Total Hip Replacement

Hip replacement surgery is normally performed on patients who suffer from severe arthritis pain that limits their activities and has not been helped enough by other treatments. It is often performed on older adults who have fractured their thigh bone. This surgery almost always reduces joint pain, increases leg function and improves the patient’s quality of life.

The hip joint is made up of two major parts – the hip socket (called the acetabulum) and the upper end of the thighbone (called the femoral head). During a total hip replacement, both of these are replaced with metal or ceramic parts. The surgery also includes inserting a liner into the socket to help the hip move more smoothly and attaching a metal stem to the thighbone to make the joint more stable.

During total hip replacement surgery, an incision is made (often over the buttocks) to open the joint. The surgeon will remove the head of the thighbone, clean out the hip socket and remove the cartilage and damaged bone. Then all of the new parts will be put in place and secured. The surgery normally takes approximately 1-3 hours. Most total hip replacements last for many years.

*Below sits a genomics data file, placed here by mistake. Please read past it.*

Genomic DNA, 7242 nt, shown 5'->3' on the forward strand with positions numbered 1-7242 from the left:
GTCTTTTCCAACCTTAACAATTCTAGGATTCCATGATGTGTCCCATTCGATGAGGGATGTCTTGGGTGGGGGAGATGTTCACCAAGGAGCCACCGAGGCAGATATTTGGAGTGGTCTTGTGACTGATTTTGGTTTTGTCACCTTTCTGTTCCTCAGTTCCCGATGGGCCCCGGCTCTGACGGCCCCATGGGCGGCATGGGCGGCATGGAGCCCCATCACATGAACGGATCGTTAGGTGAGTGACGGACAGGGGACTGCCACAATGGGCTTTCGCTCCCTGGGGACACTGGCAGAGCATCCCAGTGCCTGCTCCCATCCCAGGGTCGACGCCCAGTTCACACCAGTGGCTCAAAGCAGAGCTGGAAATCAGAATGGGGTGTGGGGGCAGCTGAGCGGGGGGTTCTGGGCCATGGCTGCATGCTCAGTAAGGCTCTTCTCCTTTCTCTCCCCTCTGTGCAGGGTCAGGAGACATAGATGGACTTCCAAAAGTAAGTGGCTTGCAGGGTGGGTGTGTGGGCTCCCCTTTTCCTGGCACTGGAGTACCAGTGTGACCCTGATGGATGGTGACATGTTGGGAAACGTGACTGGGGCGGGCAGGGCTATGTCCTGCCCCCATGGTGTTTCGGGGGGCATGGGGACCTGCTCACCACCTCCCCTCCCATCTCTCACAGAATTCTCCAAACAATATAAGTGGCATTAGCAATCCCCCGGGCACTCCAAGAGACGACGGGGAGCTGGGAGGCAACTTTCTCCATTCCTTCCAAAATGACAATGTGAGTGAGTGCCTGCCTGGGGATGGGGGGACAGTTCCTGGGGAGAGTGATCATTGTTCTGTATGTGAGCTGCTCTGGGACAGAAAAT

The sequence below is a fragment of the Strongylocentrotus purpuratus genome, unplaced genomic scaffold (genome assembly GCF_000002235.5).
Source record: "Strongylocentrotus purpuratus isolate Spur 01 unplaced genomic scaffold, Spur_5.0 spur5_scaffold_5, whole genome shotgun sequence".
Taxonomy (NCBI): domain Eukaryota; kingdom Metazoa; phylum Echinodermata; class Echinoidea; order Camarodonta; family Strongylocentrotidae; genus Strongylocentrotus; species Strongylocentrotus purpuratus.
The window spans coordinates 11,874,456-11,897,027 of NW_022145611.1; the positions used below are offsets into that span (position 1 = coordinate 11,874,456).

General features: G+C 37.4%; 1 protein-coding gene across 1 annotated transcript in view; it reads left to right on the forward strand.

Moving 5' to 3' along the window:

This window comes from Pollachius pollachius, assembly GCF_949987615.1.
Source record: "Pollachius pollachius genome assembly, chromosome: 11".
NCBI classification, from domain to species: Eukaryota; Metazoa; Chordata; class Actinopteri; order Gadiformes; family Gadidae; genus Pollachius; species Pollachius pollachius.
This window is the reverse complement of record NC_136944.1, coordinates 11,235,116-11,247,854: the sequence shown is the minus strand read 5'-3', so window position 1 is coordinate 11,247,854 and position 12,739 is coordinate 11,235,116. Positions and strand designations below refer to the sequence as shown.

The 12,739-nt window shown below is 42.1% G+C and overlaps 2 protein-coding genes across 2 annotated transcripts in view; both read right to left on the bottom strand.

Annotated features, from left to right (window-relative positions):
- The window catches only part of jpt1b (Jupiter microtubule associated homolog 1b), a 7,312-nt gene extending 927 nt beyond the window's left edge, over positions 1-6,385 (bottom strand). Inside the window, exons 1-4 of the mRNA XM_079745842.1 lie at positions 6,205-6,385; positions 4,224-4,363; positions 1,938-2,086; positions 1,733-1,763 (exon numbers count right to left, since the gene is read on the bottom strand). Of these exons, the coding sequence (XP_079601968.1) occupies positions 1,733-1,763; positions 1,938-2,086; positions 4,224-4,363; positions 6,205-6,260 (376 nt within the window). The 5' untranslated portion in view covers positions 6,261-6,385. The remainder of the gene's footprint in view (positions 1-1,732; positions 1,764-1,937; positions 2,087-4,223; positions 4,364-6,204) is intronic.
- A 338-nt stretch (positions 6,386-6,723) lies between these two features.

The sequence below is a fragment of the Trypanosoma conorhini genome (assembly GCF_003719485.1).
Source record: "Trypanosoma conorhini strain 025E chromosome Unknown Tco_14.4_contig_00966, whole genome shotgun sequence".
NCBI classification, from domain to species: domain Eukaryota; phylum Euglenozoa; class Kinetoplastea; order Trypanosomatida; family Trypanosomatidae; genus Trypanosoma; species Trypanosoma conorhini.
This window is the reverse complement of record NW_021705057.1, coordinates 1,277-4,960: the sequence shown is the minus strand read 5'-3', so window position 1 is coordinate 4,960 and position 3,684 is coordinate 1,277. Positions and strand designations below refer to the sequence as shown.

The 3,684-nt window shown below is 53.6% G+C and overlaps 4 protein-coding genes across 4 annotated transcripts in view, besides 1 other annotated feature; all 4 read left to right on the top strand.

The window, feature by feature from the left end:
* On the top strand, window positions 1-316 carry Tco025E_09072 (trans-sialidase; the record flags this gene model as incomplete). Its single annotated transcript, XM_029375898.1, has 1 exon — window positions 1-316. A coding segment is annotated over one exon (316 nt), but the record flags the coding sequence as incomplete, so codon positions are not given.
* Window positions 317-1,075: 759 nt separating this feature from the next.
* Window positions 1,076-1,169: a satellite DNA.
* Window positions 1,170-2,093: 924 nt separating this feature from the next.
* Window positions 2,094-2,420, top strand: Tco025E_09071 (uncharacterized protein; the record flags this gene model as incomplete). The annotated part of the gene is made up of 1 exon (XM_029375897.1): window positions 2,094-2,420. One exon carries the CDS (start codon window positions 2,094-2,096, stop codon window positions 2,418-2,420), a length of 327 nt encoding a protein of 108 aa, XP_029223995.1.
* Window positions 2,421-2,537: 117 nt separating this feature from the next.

Technologies for Total Hip Replacement

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What to Expect for Total Hip Replacement

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Side Effects and Risk Factors for Total Hip Replacement

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Education and Resources for Total Hip Replacement

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Learn more about Total Hip Replacement

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